What’s the Best Way to Talk Back to OCD?

The treatment of OCD involves talking to OCD like it is a separate entity. What is the best way to talk to it?

Sometimes people are really mad at OCD and think of it as the enemy. When I tell kids to give OCD a name, they usually pick names like “poop head” or “jerk.” And they look like this when they’re bossing it back:

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OCD is just a 2 year old that knows nothing about life. That’s why it’s asking a lot of unnecessary, ridiculous questions over and over again. “What if?” “What does?” “How come?” Why?”

It’s only two years old, so why yell or get mad at it? Just say, “I don’t know.” “It doesn’t matter.” Here’s what responding to a two year old looks like:

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Other clients treat OCD like a two year old. “It doesn’t matter. I”m doing this because I said so.” And then they shift their focus on what does matter. “Do I want to spend my time trying to answer the unanswerable or do I want to have a day with my family with no lost moments?”

I’ve seen clients get so mad and say, “I’ve had enough!” At that moment, they break free. Other clients are more paradoxical and just nod their head and say, “Okay OCD. Whatever. So what? Who cares.” And by shrugging they are set free.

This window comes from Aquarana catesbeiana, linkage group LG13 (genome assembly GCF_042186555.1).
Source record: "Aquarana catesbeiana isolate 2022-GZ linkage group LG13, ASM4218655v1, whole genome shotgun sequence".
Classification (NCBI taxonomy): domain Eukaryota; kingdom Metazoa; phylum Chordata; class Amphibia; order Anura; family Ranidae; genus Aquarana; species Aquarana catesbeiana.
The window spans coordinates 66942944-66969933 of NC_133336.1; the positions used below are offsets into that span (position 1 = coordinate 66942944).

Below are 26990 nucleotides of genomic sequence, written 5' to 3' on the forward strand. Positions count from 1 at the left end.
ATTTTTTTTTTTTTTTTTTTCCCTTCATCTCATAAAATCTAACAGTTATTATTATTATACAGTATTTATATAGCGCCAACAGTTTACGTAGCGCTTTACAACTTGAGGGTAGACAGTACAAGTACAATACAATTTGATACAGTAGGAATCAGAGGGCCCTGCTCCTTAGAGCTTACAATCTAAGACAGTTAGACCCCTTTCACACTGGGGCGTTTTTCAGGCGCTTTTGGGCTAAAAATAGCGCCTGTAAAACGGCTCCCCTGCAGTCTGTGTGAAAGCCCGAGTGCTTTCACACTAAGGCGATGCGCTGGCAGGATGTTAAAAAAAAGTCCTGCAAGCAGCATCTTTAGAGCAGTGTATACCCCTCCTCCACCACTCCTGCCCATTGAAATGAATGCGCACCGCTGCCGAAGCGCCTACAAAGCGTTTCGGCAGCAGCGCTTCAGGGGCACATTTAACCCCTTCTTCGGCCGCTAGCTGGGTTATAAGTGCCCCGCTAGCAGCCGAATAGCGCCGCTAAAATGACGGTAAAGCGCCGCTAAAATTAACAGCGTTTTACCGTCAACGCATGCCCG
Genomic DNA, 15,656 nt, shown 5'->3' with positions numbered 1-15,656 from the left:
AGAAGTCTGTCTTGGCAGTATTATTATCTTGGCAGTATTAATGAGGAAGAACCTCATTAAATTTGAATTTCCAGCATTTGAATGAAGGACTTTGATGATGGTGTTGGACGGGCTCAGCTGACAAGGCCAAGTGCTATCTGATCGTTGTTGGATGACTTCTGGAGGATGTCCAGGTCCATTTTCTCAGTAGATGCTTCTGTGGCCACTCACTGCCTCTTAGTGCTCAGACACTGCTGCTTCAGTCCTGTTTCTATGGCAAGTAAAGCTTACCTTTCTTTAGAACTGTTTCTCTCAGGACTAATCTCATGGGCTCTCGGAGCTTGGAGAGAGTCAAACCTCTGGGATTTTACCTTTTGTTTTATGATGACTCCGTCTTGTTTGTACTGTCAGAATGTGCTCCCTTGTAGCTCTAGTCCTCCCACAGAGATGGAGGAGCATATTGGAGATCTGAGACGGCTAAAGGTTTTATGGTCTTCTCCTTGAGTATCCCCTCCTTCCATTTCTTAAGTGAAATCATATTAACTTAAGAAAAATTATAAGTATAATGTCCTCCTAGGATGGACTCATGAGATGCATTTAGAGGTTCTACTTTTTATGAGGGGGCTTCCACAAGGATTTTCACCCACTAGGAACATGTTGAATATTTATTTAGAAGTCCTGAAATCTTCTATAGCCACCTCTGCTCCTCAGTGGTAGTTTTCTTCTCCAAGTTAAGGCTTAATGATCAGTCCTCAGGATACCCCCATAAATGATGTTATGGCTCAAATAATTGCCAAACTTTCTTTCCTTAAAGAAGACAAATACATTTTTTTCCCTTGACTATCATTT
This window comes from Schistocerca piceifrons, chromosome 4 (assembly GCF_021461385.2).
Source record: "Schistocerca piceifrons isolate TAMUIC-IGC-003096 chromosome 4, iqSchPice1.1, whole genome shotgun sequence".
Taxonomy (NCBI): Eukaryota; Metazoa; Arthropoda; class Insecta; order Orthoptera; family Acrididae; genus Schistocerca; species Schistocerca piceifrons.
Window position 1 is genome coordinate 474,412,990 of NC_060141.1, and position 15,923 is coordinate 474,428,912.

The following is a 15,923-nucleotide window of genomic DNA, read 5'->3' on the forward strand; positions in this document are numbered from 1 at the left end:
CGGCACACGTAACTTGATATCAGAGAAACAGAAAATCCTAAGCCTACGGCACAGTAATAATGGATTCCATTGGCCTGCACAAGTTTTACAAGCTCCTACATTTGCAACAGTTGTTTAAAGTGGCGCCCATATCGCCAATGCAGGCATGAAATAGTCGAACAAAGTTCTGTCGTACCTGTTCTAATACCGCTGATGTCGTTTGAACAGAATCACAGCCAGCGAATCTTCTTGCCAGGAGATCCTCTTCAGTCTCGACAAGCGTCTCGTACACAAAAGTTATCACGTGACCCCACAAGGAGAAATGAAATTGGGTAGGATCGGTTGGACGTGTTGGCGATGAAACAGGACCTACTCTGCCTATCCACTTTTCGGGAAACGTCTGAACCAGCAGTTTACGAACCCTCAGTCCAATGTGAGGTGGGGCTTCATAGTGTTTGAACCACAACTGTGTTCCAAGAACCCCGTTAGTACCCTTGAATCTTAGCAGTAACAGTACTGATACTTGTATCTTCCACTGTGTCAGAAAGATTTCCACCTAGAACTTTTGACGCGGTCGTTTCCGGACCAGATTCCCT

How do you talk back to OCD? It’s important to decide. Your decision should be based on which way empowers you to move on.

2 thoughts on “What’s the Best Way to Talk Back to OCD?”

  1. I remember when I was younger and I was told to think of OCD more like a monster. I think that makes sense for younger children because they may be too young to understand radical acceptance and “shrugging.” Now that I’m older, I rarely talk to OCD as if it’s a monster and more like a 2 year old. However, when it’s REALLY bad and interfering with my functioning, I think it’s important to get (temporarily) mad at it so I can stick up for myself and and feel confident about it. So I would say it depends upon how severe it is.

  2. Well, I first start with remembering that OCD stands for Obsessive Compulsive Disorder, so the real question here is how do I talk to my intrusive, obsessive thoughts. The first thing I try to remember is to accept the thought. Trying to push the thought out only seems to make it more powerful. After fully accepting the thought, I believe that humour is the best way to deal with an obsessive thought. Once you’ve accepted and made fun of your thought, you’ve taken away its (perceived) power. These thoughts only have the power that we decide to give to them. On the other hand, refusing to yield and being serious (or performing a compulsion) gives the disorder more power. As an example, take a silly intrusive thought like, “What if I forget how to talk?” One option is to say “Oh well, I guess I’ll just have to paint my face white and get really, really good at being a mime” followed by a shrug. Another option is to take the thought seriously, and say something to yourself, “Oh, that could never happen … I’ll always be able to talk … always … right?” followed by some heavy breathing into a bag. Which of these options sounds more enticing?

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